Eric Nathan
Eric Nathan | Credit: Rebecca Fay Photography

The Germans have a knack for coming up with long, single compound words for various aspects of life that normally might take a sentence or even a paragraph to depict in English. Schadenfreude — or delight at someone else’s misfortune — is one of the best-known of them. So British writer Ben Schott took it upon himself to invent 120 new German words in that spirit for a book that he calls — um — Schottenfreude.

Ben Schott's "Schottenfreude"

Cue the composer Eric Nathan, who in Missing Words has set some of these nearly-impenetrable polysyllabic words to music in a set of six compositions for various-sized ensembles (New Focus). While Schott writes, “Schottenfreude exists because when English is exhausted, we turn to German,” Nathan tries to prove that “when words are exhausted, we turn to music.”

Each of the six Missing Words components consist of a suite of short impressions on new German words, each played by a different ensemble. Members of the Boston Modern Orchestra Project (BMOP) under Gil Rose take on the first cycle, the American Brass Quintet the second, the cello-piano duo of Parry and Christopher Karp the third. Nicholas DeMaison and members from the International Contemporary Ensemble (ICE) do the fourth, the Neave Trio does the fifth, and the Hub New Music quartet does the sixth.

It’s an intriguing concept. It sometimes results in intriguing music. And parts of these six compositions occasionally hit the target of conveying in sound the idea behind the complex words.

How complex? It can be as simple a word as “Betttrug” — or “The fleeting sense of disorientation on waking in a strange bed” — which consists of little more than soft drones. The longest, most outlandish one has to be (pause for deep breath) “Kraftfahrzeugsinnenausstattungsneugeruchsgenuss” — which is supposed to mean “New car smell.” How does that translate into sound? The music doesn’t offer a clue.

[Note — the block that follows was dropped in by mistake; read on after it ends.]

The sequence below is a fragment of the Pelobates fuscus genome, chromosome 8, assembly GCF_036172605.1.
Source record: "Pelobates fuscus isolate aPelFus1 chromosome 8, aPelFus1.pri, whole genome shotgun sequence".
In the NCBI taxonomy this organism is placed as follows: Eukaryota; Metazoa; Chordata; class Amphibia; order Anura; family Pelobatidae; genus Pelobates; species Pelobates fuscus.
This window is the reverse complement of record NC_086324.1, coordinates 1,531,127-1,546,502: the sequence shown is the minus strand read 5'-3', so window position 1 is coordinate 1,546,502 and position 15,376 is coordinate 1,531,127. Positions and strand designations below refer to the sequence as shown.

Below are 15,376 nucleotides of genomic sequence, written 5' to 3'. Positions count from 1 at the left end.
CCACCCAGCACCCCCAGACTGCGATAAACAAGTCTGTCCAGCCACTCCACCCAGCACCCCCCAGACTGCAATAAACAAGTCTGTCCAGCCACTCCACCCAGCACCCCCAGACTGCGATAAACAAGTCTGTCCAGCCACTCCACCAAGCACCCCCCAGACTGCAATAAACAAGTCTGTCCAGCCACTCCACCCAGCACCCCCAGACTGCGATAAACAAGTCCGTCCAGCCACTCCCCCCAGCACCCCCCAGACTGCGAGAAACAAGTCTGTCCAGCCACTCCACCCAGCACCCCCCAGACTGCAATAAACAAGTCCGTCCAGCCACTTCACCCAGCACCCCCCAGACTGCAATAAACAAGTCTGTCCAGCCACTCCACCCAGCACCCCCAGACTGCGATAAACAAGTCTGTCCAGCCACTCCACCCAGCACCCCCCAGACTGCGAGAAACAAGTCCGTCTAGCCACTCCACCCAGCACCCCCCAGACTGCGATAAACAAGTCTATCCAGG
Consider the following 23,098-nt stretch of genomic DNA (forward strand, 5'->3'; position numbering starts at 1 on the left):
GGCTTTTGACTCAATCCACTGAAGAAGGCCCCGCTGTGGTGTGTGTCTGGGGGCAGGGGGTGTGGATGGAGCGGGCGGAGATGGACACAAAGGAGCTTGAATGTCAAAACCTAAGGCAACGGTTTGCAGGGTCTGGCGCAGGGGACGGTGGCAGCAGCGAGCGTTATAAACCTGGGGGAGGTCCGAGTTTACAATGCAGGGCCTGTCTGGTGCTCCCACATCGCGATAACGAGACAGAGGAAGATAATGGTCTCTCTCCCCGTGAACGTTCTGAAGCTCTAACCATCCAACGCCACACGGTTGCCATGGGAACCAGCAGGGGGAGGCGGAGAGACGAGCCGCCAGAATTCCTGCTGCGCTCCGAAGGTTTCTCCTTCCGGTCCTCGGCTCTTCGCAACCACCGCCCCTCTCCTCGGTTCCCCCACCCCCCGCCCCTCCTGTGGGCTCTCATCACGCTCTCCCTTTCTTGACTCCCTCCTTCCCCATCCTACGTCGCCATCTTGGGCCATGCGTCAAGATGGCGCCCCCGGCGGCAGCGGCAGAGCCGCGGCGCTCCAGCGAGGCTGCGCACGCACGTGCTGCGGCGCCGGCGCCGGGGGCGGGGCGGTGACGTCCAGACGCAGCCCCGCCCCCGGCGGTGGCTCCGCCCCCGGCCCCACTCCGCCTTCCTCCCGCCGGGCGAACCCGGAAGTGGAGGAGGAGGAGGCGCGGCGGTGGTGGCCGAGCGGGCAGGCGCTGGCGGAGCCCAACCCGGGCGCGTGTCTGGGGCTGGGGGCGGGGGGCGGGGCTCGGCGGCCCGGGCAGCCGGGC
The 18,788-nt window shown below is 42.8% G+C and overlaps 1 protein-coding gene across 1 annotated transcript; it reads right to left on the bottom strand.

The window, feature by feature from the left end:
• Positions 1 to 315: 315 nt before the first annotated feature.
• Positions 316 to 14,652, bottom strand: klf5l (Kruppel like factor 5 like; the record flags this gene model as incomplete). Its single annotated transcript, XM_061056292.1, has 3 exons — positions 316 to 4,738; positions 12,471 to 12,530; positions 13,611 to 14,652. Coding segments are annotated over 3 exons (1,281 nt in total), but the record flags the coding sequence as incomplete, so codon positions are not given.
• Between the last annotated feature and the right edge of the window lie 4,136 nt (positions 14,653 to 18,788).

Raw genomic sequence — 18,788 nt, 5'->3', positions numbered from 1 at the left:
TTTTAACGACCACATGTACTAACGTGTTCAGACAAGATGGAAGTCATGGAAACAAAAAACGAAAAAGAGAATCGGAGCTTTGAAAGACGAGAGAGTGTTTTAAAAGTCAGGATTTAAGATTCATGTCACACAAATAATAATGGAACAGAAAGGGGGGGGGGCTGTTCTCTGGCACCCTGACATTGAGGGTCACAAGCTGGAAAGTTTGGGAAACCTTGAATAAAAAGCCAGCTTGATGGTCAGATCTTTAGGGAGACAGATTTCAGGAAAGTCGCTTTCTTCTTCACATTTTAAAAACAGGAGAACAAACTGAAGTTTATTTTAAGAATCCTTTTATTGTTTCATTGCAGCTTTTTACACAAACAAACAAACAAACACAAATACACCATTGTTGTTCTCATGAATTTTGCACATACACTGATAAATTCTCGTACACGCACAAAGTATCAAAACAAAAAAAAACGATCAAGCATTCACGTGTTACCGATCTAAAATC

While many of the thoughts expressed by the words are rather frivolous, sometimes the topics are quite serious. In Suite III, “Straußmanöver” — or “Ostrich-Maneuver, the short-term defense strategy of simply denying reality” — starts with deep strummed piano strings, evolves into a torturously high cello line over amorphous piano chords, and ends with a feathery-voiced anthem that is supposed to represent “political angst” (another German contribution to the world’s vocabulary). In the succeeding piece “Schubladenbrief” — or “The letter you write, but never send” — the cello imitates a scribbler furiously busy with the pen while the piano hammers out some real angst.

Really engrossing and even touching is a selection in Suite IV called “Dreiecksumgleichung” — or “When two friends you’ve introduced form a new friendship that excludes you.” It’s a playlet in which a bass clarinet horns in on a violin-cello duo, eventually kicking the violin out of the triangle. Then we hear a flute and a piano frolicking together, with the flute quickly replaced by mallet percussion. But in the end, the flute ultimately finds a soulmate in the spurned violin. Anyone who has been in these kinds of triangles will identify.

There is humor, too, in the last two suites in which Nathan joins the multitudes of present-day composers who are obsessed with Beethoven, whose manuscript scores can be notoriously messy-looking. The Neave races around in “Ludwigssyndrom” — or “Ludwig’s-Syndrome: Discovering an indecipherable note in your own handwriting” — with embedded notes from Beethoven’s Ninth Symphony strewn in fragments. And Nathan doesn’t stop there; the motto of Beethoven’s Fifth infiltrates Suite VI in recurring passages, ultimately coming to a contemplative rest in the final number of the collection, “Rolleirückblende” — or “The flood of memory released when looking at old photos.”

That’s enough tricky, made-up German words for one review.

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